Chicago Aldermen: White Collar Criminals

An analysis of pension fund documents for 21 aldermen who retired under the plan shows they are in line to receive nearly $58 million during their expected lifetimes, though contributions and assumed investment returns are predicted to cover just $19 million, or a third of that sum.

The pension deal was inked more than two decades ago, but the costs began to kick in recently. Most of the 21 aldermen in the Tribune/WGN-TV analysis have retired within the past five years, and there are 53 more in the pipeline.

Former Ald. Thomas Allen is a prime example. After retiring from the City Council in 2010 at age 58, Allen went on to become a Circuit Court judge while also collecting roughly $90,000 a year from his city pension. During his lifetime, he stands to receive more than $4.2 million in benefits, though contributions and assumed investment returns are expected to cover only $1 million.

via Chicago Tribune.

We’re doomed.  Chicago will not be able to sustain itself under this kind of dead weight.  The taxpayers are going to be asked to provide more and more payments for services they will not receive.

Glad the Tribune is on the story now… but where has it been for the last 20 years?  Where’s the Sun-Times (the “Bright One”) on this?

We’re going bankrupt and no one cares.

Building a New Chicago

I was skeptical of Rahm coming in as mayor.  But as time goes by I’m getting more and more impressed by his ability to take on the unions, manipulate the media, get things done, outmaneuver worthless alderman, and most importantly develop and articulate his vision for the city.  (It appears that) He gets it.   You can say a great number of things about Rahm Emanuel; but you can’t say that he doesn’t think big.

There are several stories out this week about Rahm’s Building a New Chicago plan.

Unveiling a plan for “Building a New Chicago,” Mayor Rahm Emanuel on Thursday promoted a package of infrastructure initiatives that included very little that was new — except for its $7 billion price tag and its ambitious framing as a mission comparable to the city’s rebuilding after the Great Chicago Fire.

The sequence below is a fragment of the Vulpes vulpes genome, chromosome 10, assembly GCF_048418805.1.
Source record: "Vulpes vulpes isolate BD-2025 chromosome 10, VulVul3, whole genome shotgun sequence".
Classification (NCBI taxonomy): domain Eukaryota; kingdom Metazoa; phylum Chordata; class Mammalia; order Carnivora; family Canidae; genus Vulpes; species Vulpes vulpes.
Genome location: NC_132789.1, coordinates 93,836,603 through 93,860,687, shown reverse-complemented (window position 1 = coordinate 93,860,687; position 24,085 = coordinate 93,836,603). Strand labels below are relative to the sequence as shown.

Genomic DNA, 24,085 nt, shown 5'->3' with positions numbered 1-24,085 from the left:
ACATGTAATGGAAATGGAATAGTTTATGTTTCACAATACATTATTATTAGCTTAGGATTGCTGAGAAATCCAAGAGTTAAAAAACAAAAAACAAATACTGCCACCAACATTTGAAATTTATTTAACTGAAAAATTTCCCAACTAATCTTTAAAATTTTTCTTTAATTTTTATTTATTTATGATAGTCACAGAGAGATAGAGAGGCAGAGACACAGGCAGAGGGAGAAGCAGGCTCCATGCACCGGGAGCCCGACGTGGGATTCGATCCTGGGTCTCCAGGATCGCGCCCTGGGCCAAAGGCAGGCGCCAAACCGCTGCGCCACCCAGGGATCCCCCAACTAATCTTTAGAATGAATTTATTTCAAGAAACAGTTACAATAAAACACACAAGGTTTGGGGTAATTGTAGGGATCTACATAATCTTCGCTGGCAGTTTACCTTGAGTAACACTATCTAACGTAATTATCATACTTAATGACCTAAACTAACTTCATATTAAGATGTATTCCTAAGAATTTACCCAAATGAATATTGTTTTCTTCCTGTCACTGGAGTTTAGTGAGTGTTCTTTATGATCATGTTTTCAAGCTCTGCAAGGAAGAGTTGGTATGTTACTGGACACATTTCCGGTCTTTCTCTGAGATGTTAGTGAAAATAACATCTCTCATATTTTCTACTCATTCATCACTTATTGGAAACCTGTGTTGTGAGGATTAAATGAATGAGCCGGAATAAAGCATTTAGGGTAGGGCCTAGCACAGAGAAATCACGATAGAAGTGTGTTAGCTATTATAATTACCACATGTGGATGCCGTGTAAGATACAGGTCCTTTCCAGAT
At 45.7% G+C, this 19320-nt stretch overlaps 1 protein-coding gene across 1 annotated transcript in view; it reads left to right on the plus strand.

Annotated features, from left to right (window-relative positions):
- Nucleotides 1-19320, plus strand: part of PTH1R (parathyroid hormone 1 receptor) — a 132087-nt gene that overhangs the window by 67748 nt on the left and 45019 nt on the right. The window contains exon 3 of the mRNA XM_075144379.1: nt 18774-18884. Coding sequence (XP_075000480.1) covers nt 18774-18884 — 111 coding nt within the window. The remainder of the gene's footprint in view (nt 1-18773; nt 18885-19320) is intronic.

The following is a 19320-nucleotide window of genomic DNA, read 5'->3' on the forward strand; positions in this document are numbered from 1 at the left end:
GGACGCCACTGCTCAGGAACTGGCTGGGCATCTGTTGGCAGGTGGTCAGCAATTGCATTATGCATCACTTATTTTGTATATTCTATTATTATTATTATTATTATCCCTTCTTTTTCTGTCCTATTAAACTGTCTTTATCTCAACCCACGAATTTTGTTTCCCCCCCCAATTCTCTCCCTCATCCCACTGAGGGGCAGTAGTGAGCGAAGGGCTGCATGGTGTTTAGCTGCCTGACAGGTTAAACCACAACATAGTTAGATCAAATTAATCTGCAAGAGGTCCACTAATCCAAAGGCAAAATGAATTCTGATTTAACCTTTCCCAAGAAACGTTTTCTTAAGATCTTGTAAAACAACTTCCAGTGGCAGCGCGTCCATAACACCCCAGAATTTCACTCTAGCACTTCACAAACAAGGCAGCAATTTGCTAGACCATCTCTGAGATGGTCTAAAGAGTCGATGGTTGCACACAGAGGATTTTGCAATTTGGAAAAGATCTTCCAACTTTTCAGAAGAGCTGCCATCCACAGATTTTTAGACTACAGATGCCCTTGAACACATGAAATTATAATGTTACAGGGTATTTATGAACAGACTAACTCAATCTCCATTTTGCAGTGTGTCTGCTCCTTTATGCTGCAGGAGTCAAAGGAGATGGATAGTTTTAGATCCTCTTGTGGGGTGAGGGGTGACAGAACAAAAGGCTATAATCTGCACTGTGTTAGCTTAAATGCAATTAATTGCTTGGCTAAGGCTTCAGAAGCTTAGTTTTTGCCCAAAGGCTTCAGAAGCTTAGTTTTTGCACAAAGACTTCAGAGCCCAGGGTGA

via Chicago Tribune.

The Tribune’s piece quotes local hacks:

“It was a State of the Union speech in Chicago.  I think it was a good blueprint for Chicago’s future.”
— Alderman Richard Mell (33rd Ward)

… and the not so hacky:

“I think this speech was aimed toward Chicagoans in general, and aimed toward business, because actually, these types of pronouncements are out there to encourage businesses to say, ‘I’m thinking of coming to Chicago, I want to open a place in Chicago, I want to do business in or with Chicago.’  These are all speeches geared toward making us an attractive option in a very global economy.”
— Alderman Patrick O’Conner (40th Ward)

This is where the Sun-Times nails it:

Mayor Rahm Emanuel on Thursday urged major airlines squeezed by skyrocketing fuel prices to come to the table a year early and negotiate a fourth new runway at O’Hare Airport as part of a $7.3 billion plan to rebuild Chicago’s infrastructure and create 30,000 jobs.

via Chicago Sun-Times.


It’s almost as an afterthought it mentions some of the other projects, the story’s nearly last paragraph:

Other projects include: fixing 26 miles of CTA slow zones and renovating, repairing or rebuilding 100 CTA stations over the next ten years; building a new Green Line station at 22nd and Cermak; acquiring 180 acres of park land over five years and building 12 new parks, 20 new playgrounds, and eight artificial turf fields; building a new Malcolm X College and a new classroom building at Olive-Harvey College.

Companies will come to Chicago because of O’Hare.  People will want to live here because of O’Hare.

Rahm’s not wrong to make the comparisons to rebuilding after the Chicago Fire.  The Chicago Fire permitted the city to change the entire layout of the downtown area, build Grant Park, move the stockyards, and become a the Midwest rail transportation center for the country.  St. Louis could have easily bested Chicago due to it’s Mississippi River and centralized rail center location.  It was the Chicago Fire that really permitted Chicago to become what it was… not St. Louis.

Airplanes are today’s rail cars.

Miami International put together an interesting document which ranks airports for 2010:


  • Total Passengers  –  O’Hare  is 2nd
  • International Passengers  –  O’Hare is 5th
  • Total Cargo  –  O’Hare is 5th
  • Total Freight  –  O’Hare is 5th
  • International Freight  –  O’Hare is 4th
  • Total Aircraft Movements  –  O’Hare is 2nd

O’Hare is the lifeline we need to dig out of the hole we’ve (Daley’s) made for ourselves.  It’s right to prepare O’Hare for the next 50 years of service when we’re going to ask more of it.

The plan’s not perfect.  But perfect if the enemy of good.